Suppose I have a user flow (e.g. a signup flow, but the question is applicable to any flow), where there is a single path the user can take through, e.g.:

  1. Input user details
  2. Add Profile picture
  3. Find friends
  4. Join chat rooms

Each step (other than 1) is skippable, so there are two actions a user could take on each step:

  1. Next
  2. Skip

The button for Skip is easy (I think) - it just says "Skip".

The button for the "Next" action could either say "Next" for each step, or it could explicitly tell the user what the next step is, e.g.:

  1. Add Profile picture ->
  2. Find friends ->
  3. Join chat rooms ->
  4. Done

The advantages of the "Next" approach:

  • User always has the same action
  • User doesn't have to think about whether they want to take the next step until they get to it

The advantages of the explicit approach:

  • User has a very clear path and knows what's coming next

Which is better, and why?

Is there any research or data to back up either position?

2 Answers 2


Let me cite 2 chapters from Jeff Johnson's Designing with the mind in mind (Amazon).

  • Chapter 4 is titled "Reading is unnatural"
  • Chapter 9 is titled "Recognition is easy, recall is hard"

Regarding 4), the book gives examples and reasoning why we're not really good in reading. Therefore, using common terms and short terms is appropriate.

Regarding 9), the Next button will immediately be recognized by many people, because they have seen it on dozens of Wizards already. You can expect a next button to go through a sequence of steps in a linear way. Nobody guarantees that for a Find friends button. Will it open the Facebook website? Will it ask to access my address book? A next button does not ask such questions.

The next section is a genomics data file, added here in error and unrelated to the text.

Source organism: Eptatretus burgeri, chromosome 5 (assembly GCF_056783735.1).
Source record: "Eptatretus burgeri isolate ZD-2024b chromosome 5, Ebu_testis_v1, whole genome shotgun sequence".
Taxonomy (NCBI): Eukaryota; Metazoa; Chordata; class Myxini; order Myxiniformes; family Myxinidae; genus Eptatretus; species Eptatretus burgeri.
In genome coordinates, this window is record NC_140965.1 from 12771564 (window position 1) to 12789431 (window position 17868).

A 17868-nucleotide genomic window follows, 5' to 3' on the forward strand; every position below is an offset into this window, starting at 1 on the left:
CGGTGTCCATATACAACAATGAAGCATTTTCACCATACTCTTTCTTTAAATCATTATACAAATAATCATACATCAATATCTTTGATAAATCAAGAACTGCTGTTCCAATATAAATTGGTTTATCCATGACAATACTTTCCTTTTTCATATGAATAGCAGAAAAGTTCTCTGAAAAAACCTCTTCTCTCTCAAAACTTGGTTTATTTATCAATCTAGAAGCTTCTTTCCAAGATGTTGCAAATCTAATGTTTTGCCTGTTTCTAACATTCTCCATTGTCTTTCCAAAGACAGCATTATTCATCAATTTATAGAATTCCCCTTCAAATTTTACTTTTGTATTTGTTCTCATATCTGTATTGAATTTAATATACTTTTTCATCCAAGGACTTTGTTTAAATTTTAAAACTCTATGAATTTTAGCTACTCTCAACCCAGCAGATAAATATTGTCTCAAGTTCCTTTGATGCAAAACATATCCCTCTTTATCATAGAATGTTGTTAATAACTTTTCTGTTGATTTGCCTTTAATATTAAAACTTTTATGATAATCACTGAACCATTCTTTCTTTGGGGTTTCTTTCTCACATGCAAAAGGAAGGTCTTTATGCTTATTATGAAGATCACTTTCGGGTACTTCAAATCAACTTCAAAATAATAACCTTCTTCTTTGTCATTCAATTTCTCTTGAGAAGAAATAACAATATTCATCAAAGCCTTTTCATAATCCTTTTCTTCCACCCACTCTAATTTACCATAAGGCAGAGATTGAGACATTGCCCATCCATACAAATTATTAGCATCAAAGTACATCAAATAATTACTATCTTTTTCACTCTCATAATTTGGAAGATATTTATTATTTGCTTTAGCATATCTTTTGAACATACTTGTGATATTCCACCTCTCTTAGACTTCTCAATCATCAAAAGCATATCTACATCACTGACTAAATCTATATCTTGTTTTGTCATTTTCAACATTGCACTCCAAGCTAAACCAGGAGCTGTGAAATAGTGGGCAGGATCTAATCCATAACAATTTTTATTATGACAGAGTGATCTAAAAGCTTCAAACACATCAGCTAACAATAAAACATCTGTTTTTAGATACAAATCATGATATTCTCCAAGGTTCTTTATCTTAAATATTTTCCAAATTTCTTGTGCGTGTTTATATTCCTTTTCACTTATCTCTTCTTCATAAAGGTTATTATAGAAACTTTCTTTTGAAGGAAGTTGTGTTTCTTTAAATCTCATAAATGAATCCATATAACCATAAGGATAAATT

I would not add a Skip button. It's uncommon. Instead, use good default values and an indicator for mandatory fields. In that case, the next button will suffice.

You can still have the freedom of adding an alternate navigation, e.g. through a breadcrumb navigation bar, so that the user could skip multiple steps. Also, consider a back button so that the user can correct his previous data when he changes his mind.


Do both, show in which step the user is and use the "Next" label.

If you already have a path the user has to follow you can show the whole path to the user in every step, noting in which step he is.

User details -> Add Profile picture -> Find friends -> Join chat rooms


User details -> Add Profile picture -> Find friends -> Join chat rooms


User details -> Add Profile picture -> Find friends -> Join chat rooms


User details -> Add Profile picture -> Find friends -> Join chat rooms

As the user is already aware of which step he is in and which is the next step you can simply label your buttons "Confirm and go to next step" or "Skip this step"

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